Irenic Thoughts

Irenic. The word means peaceful. This web log (or blog) exists to create an ongoing, and hopefully peaceful, series of comments on the life of King of Peace Episcopal Church. This is not a closed community. You are highly encouraged to comment on any post or to send your own posts.


Pulpit Freedom

I learned belatedly that this past Sunday was Pulpit Freedom Sunday. The brainchild of the Alliance Defense Fund, it was to be a "Come and get us!" program encouraging pastors to explicitly defy the Internal Revenue Service by making political endorsements from the pulpit. Thirty-three churches were set to do just that this past weekend, including the Rev. Wiley S. Drake of Buena Vista, California's First Southern Baptist Church in Buena Park. He carried through on asking his congregation to vote for him, and Alan Keyes, his presidential running mate on the American Independent Party ticket. Drake told the 45 people present for his Sunday worship service,
I am angry because the government and the IRS and some Christians have taken away the rights of pastors. I have a right to endorse anybody I doggone well please. And if they don't like that, too bad.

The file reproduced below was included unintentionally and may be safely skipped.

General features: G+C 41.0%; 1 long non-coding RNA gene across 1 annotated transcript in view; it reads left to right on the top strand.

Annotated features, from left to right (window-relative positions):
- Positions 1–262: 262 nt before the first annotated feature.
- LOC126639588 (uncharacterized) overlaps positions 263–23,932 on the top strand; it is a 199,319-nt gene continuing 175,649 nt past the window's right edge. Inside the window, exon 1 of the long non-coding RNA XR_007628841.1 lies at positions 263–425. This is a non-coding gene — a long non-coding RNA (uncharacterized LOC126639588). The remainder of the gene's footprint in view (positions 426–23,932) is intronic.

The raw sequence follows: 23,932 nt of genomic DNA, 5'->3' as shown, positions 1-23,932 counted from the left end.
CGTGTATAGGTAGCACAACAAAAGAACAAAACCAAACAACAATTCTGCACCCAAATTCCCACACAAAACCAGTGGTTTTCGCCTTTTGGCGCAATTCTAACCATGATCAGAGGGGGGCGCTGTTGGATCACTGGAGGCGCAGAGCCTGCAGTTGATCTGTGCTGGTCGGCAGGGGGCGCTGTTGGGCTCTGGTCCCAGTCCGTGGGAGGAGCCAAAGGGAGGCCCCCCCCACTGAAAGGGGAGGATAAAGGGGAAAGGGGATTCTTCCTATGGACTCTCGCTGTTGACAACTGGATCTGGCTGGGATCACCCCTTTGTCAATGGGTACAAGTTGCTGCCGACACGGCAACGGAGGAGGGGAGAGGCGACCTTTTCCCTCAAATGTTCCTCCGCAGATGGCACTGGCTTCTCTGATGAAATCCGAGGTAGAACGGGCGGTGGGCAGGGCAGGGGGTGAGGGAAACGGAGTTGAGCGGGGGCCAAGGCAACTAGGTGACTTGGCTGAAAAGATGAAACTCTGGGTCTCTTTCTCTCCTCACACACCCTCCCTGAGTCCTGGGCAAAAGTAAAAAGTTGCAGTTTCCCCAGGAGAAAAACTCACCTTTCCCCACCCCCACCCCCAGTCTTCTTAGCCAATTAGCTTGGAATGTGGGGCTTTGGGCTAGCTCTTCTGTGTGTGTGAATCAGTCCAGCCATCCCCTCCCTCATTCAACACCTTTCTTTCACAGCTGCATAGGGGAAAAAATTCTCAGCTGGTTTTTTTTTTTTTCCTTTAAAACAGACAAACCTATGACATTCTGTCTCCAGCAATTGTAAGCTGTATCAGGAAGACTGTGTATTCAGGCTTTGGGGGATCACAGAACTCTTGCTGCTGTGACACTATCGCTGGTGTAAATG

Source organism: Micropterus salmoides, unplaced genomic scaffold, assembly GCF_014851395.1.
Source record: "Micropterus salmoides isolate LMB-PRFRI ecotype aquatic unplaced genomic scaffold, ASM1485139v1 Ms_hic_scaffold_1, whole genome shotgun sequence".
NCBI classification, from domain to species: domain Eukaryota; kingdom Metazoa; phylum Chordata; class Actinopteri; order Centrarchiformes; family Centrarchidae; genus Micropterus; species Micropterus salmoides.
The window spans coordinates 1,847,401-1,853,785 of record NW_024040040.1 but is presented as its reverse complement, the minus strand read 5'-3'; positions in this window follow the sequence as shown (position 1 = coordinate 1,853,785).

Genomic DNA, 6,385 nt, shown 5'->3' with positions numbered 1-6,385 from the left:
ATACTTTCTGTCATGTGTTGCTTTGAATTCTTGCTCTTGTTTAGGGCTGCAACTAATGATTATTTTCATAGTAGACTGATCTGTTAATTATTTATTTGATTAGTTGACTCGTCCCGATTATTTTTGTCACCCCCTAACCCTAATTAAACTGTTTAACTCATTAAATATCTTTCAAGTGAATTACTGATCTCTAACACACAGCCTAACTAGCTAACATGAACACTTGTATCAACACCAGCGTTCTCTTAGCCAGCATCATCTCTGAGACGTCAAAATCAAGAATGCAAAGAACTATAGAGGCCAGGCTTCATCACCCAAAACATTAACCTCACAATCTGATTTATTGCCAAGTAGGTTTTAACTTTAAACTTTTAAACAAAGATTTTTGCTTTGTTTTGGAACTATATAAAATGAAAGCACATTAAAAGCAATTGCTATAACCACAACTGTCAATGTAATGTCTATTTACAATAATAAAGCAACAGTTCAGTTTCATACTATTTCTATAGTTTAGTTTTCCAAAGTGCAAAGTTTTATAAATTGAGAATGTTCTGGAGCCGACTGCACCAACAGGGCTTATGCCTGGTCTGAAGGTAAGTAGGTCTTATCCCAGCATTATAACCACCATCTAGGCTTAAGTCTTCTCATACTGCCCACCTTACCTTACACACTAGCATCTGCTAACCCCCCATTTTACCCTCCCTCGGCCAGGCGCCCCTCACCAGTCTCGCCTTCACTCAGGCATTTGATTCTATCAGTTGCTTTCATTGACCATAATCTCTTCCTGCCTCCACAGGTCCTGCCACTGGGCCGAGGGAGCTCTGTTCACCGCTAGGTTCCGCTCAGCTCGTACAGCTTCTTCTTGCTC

News reports from the Los Angeles Times and The Washington Post say that this act of civil disobedience found other takers as well hoping to become a case to challenge the constitutionality of a 1954 law prohibiting religious organizations from endorsing candidates if they accept tax-deductible contributions. The law does not prohibit free speech, so much as to disallow endorsements made by tax exempt groups.

The L.A. Times article quoted the Most Rev. Katharine Jefferts Schori, presiding bishop of the Episcopal Church, saying "Pastors have a responsibility to the whole of their flock to provide spiritual support and guidance" but not partisan political advice.

Here is Martin Marty's take Pulpit Freedom from the IRS.

My opinion on this issue ran in the Tribune & Georgian a while back The Pulpit vs. The Taxman in which I concluded:
Personally, I feel that my views on whom I vote for are not for public broadcast. I do what I expect all people of faith do in voting. I say my prayers and then cast my votes. I know that faithful Christians often disagree on the best candidate and this is just fine. This side of the kingdom of God, no earthly power is going to get it all right all the time anyway. And God will work in and through any person of any background and will work in spite of any person of any background. This is not to say that for whom we vote is of no consequence, but to say that we can not and will not usher in heaven on earth no matter who lives in the governor’s mansion or the White House. However in hindsight it is clear the church did not speak up loud enough or strongly enough against Hilter and Mussolini and it ushered in hell on earth for millions.